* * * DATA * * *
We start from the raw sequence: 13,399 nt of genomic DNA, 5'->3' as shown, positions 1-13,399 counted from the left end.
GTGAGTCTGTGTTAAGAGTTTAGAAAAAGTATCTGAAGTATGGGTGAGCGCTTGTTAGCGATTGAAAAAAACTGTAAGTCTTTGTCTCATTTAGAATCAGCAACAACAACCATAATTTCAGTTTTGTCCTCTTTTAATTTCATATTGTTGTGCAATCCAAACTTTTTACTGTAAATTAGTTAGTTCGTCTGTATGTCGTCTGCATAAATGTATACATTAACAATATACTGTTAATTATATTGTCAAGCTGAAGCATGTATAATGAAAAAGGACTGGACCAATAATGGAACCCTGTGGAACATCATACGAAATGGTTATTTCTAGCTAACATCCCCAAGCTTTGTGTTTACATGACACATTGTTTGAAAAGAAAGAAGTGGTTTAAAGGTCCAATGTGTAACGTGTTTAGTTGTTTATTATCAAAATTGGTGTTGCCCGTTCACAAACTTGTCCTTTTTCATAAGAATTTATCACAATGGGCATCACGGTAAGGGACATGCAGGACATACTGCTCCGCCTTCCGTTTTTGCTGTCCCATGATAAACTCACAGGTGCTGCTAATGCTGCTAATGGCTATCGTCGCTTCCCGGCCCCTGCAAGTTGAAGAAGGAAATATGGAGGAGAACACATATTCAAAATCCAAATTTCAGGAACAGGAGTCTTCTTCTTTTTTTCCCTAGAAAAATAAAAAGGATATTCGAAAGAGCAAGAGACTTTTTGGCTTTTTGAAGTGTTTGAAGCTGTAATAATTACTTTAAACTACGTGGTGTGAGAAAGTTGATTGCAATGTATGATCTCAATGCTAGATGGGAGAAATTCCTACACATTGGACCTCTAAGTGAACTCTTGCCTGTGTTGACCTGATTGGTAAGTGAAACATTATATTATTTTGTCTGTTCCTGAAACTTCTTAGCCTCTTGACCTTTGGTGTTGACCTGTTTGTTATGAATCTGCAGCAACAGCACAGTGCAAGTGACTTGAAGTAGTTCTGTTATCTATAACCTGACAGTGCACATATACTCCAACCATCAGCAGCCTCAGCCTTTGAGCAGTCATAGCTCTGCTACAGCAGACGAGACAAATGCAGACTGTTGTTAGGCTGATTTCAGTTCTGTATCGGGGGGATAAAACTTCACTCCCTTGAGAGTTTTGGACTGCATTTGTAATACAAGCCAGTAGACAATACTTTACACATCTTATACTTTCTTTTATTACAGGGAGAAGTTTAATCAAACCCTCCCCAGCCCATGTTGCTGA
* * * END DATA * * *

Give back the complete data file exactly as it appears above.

We start from the raw sequence: 13,399 nt of genomic DNA, 5'->3' as shown, positions 1-13,399 counted from the left end.
GTGAGTCTGTGTTAAGAGTTTAGAAAAAGTATCTGAAGTATGGGTGAGCGCTTGTTAGCGATTGAAAAAAACTGTAAGTCTTTGTCTCATTTAGAATCAGCAACAACAACCATAATTTCAGTTTTGTCCTCTTTTAATTTCATATTGTTGTGCAATCCAAACTTTTTACTGTAAATTAGTTAGTTCGTCTGTATGTCGTCTGCATAAATGTATACATTAACAATATACTGTTAATTATATTGTCAAGCTGAAGCATGTATAATGAAAAAGGACTGGACCAATAATGGAACCCTGTGGAACATCATACGAAATGGTTATTTCTAGCTAACATCCCCAAGCTTTGTGTTTACATGACACATTGTTTGAAAAGAAAGAAGTGGTTTAAAGGTCCAATGTGTAACGTGTTTAGTTGTTTATTATCAAAATTGGTGTTGCCCGTTCACAAACTTGTCCTTTTTCATAAGAATTTATCACAATGGGCATCACGGTAAGGGACATGCAGGACATACTGCTCCGCCTTCCGTTTTTGCTGTCCCATGATAAACTCACAGGTGCTGCTAATGCTGCTAATGGCTATCGTCGCTTCCCGGCCCCTGCAAGTTGAAGAAGGAAATATGGAGGAGAACACATATTCAAAATCCAAATTTCAGGAACAGGAGTCTTCTTCTTTTTTTCCCTAGAAAAATAAAAAGGATATTCGAAAGAGCAAGAGACTTTTTGGCTTTTTGAAGTGTTTGAAGCTGTAATAATTACTTTAAACTACGTGGTGTGAGAAAGTTGATTGCAATGTATGATCTCAATGCTAGATGGGAGAAATTCCTACACATTGGACCTCTAAGTGAACTCTTGCCTGTGTTGACCTGATTGGTAAGTGAAACATTATATTATTTTGTCTGTTCCTGAAACTTCTTAGCCTCTTGACCTTTGGTGTTGACCTGTTTGTTATGAATCTGCAGCAACAGCACAGTGCAAGTGACTTGAAGTAGTTCTGTTATCTATAACCTGACAGTGCACATATACTCCAACCATCAGCAGCCTCAGCCTTTGAGCAGTCATAGCTCTGCTACAGCAGACGAGACAAATGCAGACTGTTGTTAGGCTGATTTCAGTTCTGTATCGGGGGGATAAAACTTCACTCCCTTGAGAGTTTTGGACTGCATTTGTAATACAAGCCAGTAGACAATACTTTACACATCTTATACTTTCTTTTATTACAGGGAGAAGTTTAATCAAACCCTCCCCAGCCCATGTTGCTGA